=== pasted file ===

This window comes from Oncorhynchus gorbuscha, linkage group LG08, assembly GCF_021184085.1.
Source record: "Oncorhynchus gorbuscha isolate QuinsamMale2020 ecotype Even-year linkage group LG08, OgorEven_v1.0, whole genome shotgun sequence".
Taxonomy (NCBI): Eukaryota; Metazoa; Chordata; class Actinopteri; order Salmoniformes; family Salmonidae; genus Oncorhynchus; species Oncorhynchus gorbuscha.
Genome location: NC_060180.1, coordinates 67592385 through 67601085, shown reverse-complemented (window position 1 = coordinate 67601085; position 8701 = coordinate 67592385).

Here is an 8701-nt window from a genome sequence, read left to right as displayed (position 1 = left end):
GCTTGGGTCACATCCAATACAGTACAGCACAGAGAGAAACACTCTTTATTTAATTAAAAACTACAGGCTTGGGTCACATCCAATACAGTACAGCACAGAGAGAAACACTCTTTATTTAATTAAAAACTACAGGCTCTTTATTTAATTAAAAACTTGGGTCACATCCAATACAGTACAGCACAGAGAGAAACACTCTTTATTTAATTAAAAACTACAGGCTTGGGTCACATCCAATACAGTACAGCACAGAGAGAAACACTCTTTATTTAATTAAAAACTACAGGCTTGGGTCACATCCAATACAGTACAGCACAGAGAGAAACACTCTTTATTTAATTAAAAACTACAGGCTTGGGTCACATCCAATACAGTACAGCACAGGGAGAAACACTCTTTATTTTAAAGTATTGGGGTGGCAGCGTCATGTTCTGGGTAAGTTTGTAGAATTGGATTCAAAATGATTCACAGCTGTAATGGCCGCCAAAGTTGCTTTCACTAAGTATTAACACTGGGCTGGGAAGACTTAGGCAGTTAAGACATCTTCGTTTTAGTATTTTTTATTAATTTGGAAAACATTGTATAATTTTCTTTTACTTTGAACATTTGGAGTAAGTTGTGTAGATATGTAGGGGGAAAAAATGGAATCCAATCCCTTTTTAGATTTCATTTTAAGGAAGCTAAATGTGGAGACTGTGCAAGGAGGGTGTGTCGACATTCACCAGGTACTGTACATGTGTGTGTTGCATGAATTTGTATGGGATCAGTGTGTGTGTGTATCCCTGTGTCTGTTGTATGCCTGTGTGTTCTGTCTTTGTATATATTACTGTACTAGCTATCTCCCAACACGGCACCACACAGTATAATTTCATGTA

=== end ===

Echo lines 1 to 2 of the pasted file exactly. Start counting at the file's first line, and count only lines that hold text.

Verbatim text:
This window comes from Oncorhynchus gorbuscha, linkage group LG08, assembly GCF_021184085.1.
Source record: "Oncorhynchus gorbuscha isolate QuinsamMale2020 ecotype Even-year linkage group LG08, OgorEven_v1.0, whole genome shotgun sequence".